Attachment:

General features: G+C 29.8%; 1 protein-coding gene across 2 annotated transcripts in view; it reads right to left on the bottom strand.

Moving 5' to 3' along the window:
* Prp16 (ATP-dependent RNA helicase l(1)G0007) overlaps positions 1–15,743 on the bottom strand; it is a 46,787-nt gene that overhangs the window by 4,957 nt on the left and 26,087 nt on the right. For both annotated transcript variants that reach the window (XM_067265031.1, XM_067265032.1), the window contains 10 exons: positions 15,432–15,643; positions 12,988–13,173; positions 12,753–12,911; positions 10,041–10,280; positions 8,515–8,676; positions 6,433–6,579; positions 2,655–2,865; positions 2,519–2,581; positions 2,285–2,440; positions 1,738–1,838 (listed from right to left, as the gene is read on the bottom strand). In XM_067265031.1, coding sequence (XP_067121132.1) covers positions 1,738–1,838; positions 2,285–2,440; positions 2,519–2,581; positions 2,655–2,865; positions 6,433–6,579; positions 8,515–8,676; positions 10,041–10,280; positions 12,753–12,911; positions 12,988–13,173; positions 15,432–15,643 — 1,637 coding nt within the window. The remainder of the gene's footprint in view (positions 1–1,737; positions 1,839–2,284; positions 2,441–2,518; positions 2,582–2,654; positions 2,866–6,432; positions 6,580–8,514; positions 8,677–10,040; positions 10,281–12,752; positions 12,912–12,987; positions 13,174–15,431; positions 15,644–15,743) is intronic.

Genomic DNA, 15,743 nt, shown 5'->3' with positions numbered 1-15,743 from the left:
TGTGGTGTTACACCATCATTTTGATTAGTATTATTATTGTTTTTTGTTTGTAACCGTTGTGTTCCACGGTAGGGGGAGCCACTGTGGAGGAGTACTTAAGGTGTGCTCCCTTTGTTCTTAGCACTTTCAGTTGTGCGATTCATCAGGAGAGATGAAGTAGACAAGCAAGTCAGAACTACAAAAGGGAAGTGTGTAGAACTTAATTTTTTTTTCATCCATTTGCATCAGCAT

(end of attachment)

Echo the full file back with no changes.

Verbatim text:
General features: G+C 29.8%; 1 protein-coding gene across 2 annotated transcripts in view; it reads right to left on the bottom strand.

Moving 5' to 3' along the window:
* Prp16 (ATP-dependent RNA helicase l(1)G0007) overlaps positions 1–15,743 on the bottom strand; it is a 46,787-nt gene that overhangs the window by 4,957 nt on the left and 26,087 nt on the right. For both annotated transcript variants that reach the window (XM_067265031.1, XM_067265032.1), the window contains 10 exons: positions 15,432–15,643; positions 12,988–13,173; positions 12,753–12,911; positions 10,041–10,280; positions 8,515–8,676; positions 6,433–6,579; positions 2,655–2,865; positions 2,519–2,581; positions 2,285–2,440; positions 1,738–1,838 (listed from right to left, as the gene is read on the bottom strand). In XM_067265031.1, coding sequence (XP_067121132.1) covers positions 1,738–1,838; positions 2,285–2,440; positions 2,519–2,581; positions 2,655–2,865; positions 6,433–6,579; positions 8,515–8,676; positions 10,041–10,280; positions 12,753–12,911; positions 12,988–13,173; positions 15,432–15,643 — 1,637 coding nt within the window. The remainder of the gene's footprint in view (positions 1–1,737; positions 1,839–2,284; positions 2,441–2,518; positions 2,582–2,654; positions 2,866–6,432; positions 6,580–8,514; positions 8,677–10,040; positions 10,281–12,752; positions 12,912–12,987; positions 13,174–15,431; positions 15,644–15,743) is intronic.

Genomic DNA, 15,743 nt, shown 5'->3' with positions numbered 1-15,743 from the left:
TGTGGTGTTACACCATCATTTTGATTAGTATTATTATTGTTTTTTGTTTGTAACCGTTGTGTTCCACGGTAGGGGGAGCCACTGTGGAGGAGTACTTAAGGTGTGCTCCCTTTGTTCTTAGCACTTTCAGTTGTGCGATTCATCAGGAGAGATGAAGTAGACAAGCAAGTCAGAACTACAAAAGGGAAGTGTGTAGAACTTAATTTTTTTTTCATCCATTTGCATCAGCAT